In addition, due to the expense of human indexing, traditional indexes limit the number of terms. But in Thomson Reuters citation indexes, all cited references are indexed. Since the typical research paper today contains from 25 to 35 references, the resulting number of index entries is correspondingly high. Indeed, citing papers provide useful indexing "statements" or descriptors through the papers they cite.

Citations as Indexing Statements

Thanks to a suggestion by Chauncey Leake in the 1950s, I conducted a thorough analysis of review articles and their cited references. By doing what today would be called context analysis, I soon discovered that the sentences in the review articles were actually detailed, descriptive indexing statements about papers or books they cited.

Several years before ISI® (now Thomson Reuters) was founded, this basic notion was further developed with Robert L. Hayne when we both were at Smith, Kline and French Labs in the 1950s. Through large test samples, we concluded that the titles of papers cited in reviews and other articles were sufficient to add useful descriptive words and phrases to the citing paper. This was later confirmed in studies by A. J. Harley, as Irv Sher and I recently reported.11, 12

In 1990, ISI (now Thomson Reuters) was able to introduce this citation-based method of derivative (algorithmic) subject indexing, called KeyWords Plus®. 7, 8 In addition to title words, author-supplied keywords, and/or abstract words, KeyWords Plus supplies words and phrases to enhance these other descriptors and thereby retrievability. These KeyWords Plus terms are derived from the titles of cited papers, which have been algorithmically processed to identify the most-commonly recurring words and phrases.


In the space available, it is not possible to stress all the innovative advantages of citation indexing for information retrieval or to illustrate in detail the variety of search strategies it makes possible. While future Citation Comments will address these topics, it is perhaps more important to stress here why scientists should get into the habit of literature searching. One of the more obvious reasons is to avoid the unwitting duplication of research and the wasted time, effort, and funds this involves.

For example, in 1964, John Martyn, Aslib Research Department, London, showed how unintentional duplication is related to ignored or missed sources in the literature.13 He surveyed about 650 British scientists and asked if they had later discovered information in the literature they wished they had at the beginning of their projects. Twenty-two percent said yes and cited 245 specific instances. Of these, 18 percent involved unintentional research duplication. And in 43 percent of these instances, the researchers felt that time, money, or work was wasted.

I've always believed that authors should be held by journal editors to the same "due diligence" standards required of inventors by patent offices. That is, authors should formally assert and verify that their ideas are original and do not replicate discoveries already reported in the archives. Consequently, they should be required to acknowledge the "prior art" that directly or indirectly influenced their research.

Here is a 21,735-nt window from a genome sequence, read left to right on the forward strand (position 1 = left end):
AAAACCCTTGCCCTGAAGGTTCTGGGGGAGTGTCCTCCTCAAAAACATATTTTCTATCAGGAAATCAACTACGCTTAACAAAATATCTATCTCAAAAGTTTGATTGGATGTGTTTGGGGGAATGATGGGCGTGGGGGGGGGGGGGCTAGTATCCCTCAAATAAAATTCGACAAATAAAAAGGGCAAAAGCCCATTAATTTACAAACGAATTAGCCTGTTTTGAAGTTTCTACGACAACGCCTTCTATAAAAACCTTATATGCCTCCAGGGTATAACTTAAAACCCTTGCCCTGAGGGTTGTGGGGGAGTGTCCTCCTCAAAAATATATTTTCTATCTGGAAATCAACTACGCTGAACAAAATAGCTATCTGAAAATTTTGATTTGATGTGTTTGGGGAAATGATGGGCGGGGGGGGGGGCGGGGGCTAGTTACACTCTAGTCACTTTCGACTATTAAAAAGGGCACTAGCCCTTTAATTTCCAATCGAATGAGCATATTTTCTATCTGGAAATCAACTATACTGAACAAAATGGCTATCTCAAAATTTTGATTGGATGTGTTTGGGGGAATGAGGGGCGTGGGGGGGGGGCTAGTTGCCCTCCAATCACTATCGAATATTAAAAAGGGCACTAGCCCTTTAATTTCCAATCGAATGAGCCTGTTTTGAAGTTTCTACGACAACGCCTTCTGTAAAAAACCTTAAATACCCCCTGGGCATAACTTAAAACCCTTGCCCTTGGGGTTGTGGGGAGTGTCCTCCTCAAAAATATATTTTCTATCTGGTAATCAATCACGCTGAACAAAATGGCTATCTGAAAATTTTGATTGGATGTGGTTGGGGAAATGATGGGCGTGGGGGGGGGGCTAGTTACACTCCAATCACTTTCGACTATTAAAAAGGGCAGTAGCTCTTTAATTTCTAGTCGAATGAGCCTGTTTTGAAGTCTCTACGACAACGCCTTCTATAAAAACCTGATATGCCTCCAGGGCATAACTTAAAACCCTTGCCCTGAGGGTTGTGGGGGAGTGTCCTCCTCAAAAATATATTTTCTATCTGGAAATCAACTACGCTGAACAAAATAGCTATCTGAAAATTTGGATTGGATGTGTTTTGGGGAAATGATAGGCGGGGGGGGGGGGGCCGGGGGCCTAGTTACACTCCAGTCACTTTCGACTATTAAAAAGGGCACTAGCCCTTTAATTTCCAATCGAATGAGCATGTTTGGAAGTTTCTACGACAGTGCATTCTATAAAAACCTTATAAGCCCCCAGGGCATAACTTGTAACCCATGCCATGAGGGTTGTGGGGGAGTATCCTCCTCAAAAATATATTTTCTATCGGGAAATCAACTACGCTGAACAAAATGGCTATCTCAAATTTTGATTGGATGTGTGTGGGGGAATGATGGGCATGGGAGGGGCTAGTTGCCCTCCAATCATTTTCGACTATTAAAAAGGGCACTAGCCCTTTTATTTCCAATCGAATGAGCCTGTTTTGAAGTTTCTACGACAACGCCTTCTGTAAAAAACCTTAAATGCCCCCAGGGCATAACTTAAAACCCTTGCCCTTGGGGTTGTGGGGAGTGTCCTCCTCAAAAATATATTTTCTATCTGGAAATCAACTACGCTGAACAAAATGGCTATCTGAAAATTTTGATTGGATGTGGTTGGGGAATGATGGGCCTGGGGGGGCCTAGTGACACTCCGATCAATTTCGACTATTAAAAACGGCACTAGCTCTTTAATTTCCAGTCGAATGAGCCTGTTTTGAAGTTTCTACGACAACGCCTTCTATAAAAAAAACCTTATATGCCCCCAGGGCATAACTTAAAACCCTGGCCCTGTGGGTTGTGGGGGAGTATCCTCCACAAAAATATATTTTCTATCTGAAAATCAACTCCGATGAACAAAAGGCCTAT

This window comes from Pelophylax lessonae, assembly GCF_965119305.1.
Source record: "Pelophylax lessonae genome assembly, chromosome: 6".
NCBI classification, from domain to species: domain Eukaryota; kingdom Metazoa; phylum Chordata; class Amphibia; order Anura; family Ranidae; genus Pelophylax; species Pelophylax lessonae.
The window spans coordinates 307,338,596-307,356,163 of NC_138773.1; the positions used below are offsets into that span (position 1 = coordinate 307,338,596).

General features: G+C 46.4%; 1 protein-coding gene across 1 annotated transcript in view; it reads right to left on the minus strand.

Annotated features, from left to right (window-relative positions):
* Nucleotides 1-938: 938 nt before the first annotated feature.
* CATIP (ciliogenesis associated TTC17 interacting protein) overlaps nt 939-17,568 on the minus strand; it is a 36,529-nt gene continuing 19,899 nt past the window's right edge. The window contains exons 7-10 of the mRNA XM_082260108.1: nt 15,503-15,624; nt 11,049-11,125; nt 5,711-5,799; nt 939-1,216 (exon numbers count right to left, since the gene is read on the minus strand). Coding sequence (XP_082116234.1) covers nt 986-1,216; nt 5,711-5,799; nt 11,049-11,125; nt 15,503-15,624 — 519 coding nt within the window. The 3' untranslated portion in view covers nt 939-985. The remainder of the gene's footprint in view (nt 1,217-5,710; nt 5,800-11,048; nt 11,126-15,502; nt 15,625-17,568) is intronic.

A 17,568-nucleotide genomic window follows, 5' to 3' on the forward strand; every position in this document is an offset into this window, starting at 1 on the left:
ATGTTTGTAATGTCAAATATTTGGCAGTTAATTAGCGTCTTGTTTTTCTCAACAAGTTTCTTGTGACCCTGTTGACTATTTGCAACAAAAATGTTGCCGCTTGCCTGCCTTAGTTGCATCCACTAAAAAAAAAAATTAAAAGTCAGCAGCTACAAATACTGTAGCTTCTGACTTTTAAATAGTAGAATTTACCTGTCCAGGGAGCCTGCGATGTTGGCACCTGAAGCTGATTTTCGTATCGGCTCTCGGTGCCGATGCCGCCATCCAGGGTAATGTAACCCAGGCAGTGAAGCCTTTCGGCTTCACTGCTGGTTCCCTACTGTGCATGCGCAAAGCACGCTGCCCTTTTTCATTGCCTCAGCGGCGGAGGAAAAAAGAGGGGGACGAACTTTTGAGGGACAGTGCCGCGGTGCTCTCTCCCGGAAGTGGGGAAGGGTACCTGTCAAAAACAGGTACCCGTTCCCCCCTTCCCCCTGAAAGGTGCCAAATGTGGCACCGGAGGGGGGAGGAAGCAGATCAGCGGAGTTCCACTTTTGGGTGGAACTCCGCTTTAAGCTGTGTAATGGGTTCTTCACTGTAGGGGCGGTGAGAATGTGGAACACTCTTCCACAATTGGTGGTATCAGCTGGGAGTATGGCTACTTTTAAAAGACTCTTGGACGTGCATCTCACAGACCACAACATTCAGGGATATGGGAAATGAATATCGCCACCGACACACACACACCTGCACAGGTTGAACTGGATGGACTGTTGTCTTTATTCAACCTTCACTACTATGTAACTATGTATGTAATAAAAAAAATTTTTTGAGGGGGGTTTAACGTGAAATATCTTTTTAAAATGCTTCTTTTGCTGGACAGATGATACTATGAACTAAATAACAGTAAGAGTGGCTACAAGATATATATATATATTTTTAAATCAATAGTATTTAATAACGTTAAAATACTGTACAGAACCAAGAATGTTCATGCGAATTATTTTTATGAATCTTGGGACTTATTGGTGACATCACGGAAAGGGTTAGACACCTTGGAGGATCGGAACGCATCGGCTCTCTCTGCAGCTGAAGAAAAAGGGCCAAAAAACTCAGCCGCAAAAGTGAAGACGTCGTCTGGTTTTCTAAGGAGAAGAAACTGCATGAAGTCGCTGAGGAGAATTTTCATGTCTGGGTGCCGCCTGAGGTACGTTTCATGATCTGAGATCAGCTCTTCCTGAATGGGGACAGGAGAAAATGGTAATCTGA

In my opinion, the problem begins with teaching. Too few colleges require undergraduates to learn how to search the literature. But with proper mentoring, students should come to graduate schools already conditioned to do "prior art" searching—and practice these techniques throughout their careers, whether in academia or industry.

Dr. Eugene Garfield
Founder and Chairman Emeritus, ISI


1. Garfield E. From Current Comments® to Citation Comments: continuing a 31-year series of Current Contents® essays with a new focus. Current Contents (51/52):3-5, 20-27 December 1993.

2. Price D. J. D. Little science, big science...and beyond. New York: Columbia University Press, 1986. 301 p.

3. Small H. G. Cited documents as concept symbols. Soc. Stud. Sci. 8:327-40, 1978.

4. Merton R. K. Foreword. (Garfield E) Citation indexing—its theory and application in science, technology, and the humanities. Philadelphia: ISI Press®, 1983. p. vi.

5. Kochen M. How do we acknowledge intellectual debts? J. Doc. 43:54-64, 1987.

6. Garfield E. Announcing the SCI® Compact Disc Edition: CD-ROM gigabyte storage technology, novel software, and bibliographic coupling make desktop research and discovery a reality. Current Contents® (22):3-13, 30 May 1988. (Reprinted in: Essays of an information scientist: science literacy, policy, evaluation, and other essays. Philadelphia: ISI Press®, 1990. Vol. 11. p. 160-70.)

7. ---------- KeyWords Plus®: ISI®'s breakthrough retrieval method. Part 1. Expanding your searching power on Current Contents on Diskette®. Current Contents (32):5-9, 6 August 1990. (Reprinted in: Ibid., 1991. Vol. 13. p. 295-9.)

8. ----------KeyWords Plus takes you beyond title words. Part 2. Expanded journal coverage for Current Contents on Diskette includes social and behavioral sciences. Current Contents (33):5-9, 13 August 1990. (Reprinted in: Ibid., 1991. Vol. 13. p. 300-4.)

9. Urey H. C. Lifelike forms in meteorites. Science 137:623-8, 1962.

10. Selye H. General adaptation syndrome. J. Clin. Endocrinol. 6:117-230, 1946.

11. Gray W. A. & Harley A. J. Computer assisted indexing. Inform. Storage Retrieval 7:167-74, 1971.

12. Garfield E. & Sher I. H. KeyWords Plus—algorithmic derivative indexing. J. Amer. Soc. Inform. Sci. 44:298-9, 1993.

13. Martyn J. Unwitting duplication of research. New Sci. 21:338, 1964.